GV: Well, Netflix is a worldwide platform, so anytime a Pinoy movie is accepted by that video-on-demand giant is a signal achievement. Netflix represents such a diverse audience, and for those with Internet bandwidth and disposable income, it doesn’t require too much reasoning to buy into it. It is interesting to me that Netflix doesn’t like classic Pinoy films, which end up in some art-house VOD platform, and from what I’ve seen, the Pinoy films that Netflix offers seem to fit a quite homogeneous mix. It remains to be seen whether other local streaming services of ABS-CBN and Viva can fill out their own niche. Certainly for me, more choices in streaming is a win-win for audiences.
DV: Yes, streaming services like Netflix and Iflix can exercise a sizable impact on the cinema-going public. Also big TV screens and a good sound system are becoming much more affordable so one can comfortably watch movies at home and replicate the cinema feel. I believe that more Pinoy independent film creators would be incentivized to produce for streaming platforms since more and more Pinoys have demonstrated that they are not averse to such viewing. In the final analysis, Netflix is way, way cheaper than going to the movies.
ON SEX IN THE CINEMA
DV: Today there is actually very little sex in Philippine cinema and I regret that (lol).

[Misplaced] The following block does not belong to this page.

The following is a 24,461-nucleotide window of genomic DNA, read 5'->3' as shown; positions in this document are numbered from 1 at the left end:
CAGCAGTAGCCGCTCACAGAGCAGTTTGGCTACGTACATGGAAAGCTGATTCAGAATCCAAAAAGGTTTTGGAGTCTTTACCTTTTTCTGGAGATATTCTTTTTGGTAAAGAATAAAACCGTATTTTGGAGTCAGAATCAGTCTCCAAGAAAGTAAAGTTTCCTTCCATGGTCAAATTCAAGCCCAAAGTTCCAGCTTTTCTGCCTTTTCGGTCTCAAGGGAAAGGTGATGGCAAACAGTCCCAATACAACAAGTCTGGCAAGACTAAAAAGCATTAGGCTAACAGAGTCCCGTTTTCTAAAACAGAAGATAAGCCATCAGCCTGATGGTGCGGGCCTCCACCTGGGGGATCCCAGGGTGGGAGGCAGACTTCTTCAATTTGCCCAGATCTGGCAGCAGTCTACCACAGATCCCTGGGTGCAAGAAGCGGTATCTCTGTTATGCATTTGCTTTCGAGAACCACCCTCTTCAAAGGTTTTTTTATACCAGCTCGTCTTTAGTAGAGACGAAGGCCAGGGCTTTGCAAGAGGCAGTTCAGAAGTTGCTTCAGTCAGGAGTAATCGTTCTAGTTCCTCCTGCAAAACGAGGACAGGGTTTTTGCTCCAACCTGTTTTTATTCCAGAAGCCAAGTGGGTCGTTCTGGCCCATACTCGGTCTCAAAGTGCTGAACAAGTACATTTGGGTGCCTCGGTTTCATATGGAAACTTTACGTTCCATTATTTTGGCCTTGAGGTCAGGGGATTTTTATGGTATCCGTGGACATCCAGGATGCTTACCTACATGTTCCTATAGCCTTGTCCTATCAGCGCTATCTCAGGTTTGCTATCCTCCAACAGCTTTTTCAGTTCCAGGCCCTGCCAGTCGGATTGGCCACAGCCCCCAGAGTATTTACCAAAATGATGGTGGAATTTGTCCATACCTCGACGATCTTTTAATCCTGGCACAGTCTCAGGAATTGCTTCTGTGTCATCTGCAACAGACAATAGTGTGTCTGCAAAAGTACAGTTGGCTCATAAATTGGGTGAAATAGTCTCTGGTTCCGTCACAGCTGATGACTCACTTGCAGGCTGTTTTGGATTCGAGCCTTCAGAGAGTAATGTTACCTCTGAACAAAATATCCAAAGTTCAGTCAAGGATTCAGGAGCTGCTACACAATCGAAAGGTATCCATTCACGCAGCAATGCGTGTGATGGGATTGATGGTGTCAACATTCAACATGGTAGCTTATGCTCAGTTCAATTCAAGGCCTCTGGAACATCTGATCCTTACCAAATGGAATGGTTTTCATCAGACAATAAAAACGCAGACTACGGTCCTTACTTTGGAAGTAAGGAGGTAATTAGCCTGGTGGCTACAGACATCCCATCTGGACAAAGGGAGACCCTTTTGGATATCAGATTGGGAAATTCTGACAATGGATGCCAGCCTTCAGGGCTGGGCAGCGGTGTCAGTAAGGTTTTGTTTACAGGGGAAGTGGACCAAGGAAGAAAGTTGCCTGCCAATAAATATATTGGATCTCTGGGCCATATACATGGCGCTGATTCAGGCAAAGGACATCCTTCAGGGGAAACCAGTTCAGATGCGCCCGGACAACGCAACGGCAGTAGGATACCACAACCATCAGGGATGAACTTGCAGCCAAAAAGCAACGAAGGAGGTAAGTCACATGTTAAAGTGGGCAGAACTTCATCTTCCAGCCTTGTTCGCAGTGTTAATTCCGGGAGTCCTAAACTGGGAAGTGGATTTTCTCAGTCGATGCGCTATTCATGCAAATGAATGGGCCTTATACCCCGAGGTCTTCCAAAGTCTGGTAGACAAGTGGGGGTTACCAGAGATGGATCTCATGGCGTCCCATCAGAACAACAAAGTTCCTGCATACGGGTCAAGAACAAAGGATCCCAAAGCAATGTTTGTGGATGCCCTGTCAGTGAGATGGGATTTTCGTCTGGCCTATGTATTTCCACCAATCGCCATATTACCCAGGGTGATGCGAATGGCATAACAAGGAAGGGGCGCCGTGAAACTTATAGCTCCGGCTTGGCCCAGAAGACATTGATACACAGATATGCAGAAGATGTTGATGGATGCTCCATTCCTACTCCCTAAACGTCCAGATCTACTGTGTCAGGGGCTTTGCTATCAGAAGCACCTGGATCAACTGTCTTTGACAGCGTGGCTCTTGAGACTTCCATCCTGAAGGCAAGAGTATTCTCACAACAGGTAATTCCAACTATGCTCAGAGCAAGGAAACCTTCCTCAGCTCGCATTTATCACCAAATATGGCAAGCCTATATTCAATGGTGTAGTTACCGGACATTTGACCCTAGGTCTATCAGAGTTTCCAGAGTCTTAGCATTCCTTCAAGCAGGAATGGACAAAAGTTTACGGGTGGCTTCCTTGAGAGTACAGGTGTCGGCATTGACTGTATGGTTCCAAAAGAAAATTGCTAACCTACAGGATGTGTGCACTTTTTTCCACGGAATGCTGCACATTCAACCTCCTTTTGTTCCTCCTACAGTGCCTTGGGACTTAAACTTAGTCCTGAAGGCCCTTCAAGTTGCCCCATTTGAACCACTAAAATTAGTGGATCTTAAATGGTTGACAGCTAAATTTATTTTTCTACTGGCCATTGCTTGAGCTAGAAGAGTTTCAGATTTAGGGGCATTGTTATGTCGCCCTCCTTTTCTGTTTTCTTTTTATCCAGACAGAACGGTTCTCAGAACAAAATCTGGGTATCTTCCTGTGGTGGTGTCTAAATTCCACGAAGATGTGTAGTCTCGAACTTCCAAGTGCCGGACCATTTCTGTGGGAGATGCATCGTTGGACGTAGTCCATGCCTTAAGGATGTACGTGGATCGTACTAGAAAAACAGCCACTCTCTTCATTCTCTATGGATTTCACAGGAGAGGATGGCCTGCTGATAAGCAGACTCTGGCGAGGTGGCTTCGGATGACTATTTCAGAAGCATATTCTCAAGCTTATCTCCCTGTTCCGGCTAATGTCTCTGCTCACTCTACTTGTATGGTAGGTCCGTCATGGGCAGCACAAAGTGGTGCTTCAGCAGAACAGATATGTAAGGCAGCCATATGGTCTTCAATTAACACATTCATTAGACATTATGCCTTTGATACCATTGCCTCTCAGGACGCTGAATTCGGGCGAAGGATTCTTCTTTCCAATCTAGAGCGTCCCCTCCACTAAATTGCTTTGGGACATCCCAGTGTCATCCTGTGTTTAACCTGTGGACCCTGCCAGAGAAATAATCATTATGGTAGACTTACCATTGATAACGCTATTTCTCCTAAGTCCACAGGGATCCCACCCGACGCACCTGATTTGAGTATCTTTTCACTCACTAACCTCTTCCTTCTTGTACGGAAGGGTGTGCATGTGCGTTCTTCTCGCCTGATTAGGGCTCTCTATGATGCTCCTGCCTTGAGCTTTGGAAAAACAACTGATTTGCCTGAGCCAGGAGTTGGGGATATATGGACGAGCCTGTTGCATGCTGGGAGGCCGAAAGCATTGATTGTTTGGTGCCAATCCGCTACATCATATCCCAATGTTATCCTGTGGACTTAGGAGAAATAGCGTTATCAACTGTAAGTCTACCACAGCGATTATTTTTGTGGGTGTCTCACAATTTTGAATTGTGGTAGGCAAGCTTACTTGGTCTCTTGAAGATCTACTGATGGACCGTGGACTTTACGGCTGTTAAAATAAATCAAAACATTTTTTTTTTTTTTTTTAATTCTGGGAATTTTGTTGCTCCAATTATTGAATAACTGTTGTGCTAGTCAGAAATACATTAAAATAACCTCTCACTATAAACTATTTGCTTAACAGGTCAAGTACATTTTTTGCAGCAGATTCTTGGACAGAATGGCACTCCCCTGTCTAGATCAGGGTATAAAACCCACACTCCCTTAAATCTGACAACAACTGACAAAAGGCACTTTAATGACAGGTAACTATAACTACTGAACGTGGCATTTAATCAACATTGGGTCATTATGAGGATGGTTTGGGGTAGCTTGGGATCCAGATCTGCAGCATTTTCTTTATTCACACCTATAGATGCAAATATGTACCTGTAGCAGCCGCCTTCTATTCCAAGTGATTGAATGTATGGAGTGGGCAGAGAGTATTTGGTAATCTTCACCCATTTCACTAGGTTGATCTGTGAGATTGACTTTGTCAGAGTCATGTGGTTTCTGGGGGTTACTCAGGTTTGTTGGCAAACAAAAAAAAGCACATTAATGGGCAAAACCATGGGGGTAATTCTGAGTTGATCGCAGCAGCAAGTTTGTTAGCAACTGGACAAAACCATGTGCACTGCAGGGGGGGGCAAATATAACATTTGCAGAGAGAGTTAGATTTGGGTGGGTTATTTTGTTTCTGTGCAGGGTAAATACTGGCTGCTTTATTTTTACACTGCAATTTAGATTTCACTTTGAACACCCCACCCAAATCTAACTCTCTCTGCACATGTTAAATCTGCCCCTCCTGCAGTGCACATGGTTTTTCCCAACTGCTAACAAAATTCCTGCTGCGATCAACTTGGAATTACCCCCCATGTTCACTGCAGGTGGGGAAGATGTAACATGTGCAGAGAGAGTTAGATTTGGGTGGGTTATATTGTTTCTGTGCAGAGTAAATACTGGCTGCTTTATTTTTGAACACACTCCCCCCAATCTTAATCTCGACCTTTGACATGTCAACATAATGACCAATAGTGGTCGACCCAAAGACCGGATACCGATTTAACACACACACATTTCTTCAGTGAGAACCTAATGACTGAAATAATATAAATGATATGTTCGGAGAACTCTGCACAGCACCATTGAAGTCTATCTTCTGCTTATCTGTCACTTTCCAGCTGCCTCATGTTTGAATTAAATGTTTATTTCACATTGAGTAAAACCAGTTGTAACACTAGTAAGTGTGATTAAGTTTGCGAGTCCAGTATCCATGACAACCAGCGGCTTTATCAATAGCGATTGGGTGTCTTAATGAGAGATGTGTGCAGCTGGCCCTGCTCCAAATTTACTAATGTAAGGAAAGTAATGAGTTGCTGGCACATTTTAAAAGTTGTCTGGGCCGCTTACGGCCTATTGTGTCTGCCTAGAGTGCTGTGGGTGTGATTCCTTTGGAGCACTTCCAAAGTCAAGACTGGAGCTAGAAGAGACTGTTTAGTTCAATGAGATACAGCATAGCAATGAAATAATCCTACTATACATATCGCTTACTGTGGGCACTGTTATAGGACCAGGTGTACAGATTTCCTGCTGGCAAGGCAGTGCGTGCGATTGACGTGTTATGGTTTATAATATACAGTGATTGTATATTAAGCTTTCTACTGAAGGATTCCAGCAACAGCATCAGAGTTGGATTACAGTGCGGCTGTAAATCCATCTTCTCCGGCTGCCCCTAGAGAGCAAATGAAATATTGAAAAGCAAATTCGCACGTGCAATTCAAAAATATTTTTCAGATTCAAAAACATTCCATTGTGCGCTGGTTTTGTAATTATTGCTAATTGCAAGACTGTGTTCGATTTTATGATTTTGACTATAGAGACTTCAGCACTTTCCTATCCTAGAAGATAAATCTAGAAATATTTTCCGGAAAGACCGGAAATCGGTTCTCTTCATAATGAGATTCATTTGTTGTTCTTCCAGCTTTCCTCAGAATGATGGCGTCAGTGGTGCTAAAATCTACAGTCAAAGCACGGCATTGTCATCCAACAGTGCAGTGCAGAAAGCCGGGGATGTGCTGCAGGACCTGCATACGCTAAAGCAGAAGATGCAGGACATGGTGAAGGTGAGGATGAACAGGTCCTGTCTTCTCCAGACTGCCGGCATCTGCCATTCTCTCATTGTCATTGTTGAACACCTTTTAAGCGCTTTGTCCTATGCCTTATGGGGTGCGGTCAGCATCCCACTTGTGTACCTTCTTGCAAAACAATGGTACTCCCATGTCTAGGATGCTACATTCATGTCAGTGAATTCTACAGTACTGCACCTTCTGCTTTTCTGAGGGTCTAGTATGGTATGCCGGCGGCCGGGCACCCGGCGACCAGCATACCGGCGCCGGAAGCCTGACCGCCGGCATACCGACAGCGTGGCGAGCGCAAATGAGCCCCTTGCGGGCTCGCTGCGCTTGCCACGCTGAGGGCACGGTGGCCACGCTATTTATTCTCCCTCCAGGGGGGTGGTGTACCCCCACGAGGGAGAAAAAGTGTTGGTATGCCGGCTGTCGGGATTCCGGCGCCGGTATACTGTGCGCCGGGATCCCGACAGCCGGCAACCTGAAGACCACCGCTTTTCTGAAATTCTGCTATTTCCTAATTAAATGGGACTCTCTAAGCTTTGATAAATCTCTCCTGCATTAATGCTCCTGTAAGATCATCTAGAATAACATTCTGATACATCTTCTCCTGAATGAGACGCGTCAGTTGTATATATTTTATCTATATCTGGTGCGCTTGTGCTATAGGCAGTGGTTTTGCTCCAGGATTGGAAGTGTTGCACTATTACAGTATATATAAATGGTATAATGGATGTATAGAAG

GV: (cracking up) It’s hard to imagine anyone of the Gen-Z matinee stars shedding skin for the camera. These young stars exercise too much control over their career development, scripts, and have the social media following to stand up to any producer or director. That is why on-screen exploitation of female and male bodies has vanished unlike that sorry period from the 1970s till the dawn of the twenty-first century. I think the trend has now definitely changed from the spectacularization toward the privatization of sex. Lots of extra-diegetic sex was practiced in dark areas of twentieth-century movie houses. Now that kind of cinematic representation is hardly thinkable because of the availability of Internet porn and sex hookup apps.
RBL: Let’s talk about gender roles in Philippine movies. Do you think there is progress in ways filmmakers approach gender roles in the twenty-first century?
DV: As I’ve said, Filipino audiences have matured, and experimental or alternative gender portrayals in cinema are becoming more accepted. As such, filmmakers are becoming more open to this subject than ever before. I’m always for more diversity and inclusivity.
GV: Yes, it’s been encouraging that more and more bold filmmakers are exploring non-heteronormative stories. I think the twenty-first century is all about being authentic and true to oneself. And you can literally see the explosion of movie narratives that explore what not being normative is all about. That’s a beautiful message for the upcoming generation, which promises a future of true liberation.
ON POLITICS, MEANING MAKING, AND MESSAGING IN MOVIES
RBL: People have been expecting the great Dolphy to be elected to the Order of National Artists since 2009 and still to this day Dolphy has yet to be acclaimed. What are your thoughts on this?
DV: National Artist Awards are a very politicized matter. It really depends on who or what group is lobbying for this or that artist. Whatever, Dolphy deserves being named a National Artist because of his immense contribution to the development of Philippine cinema.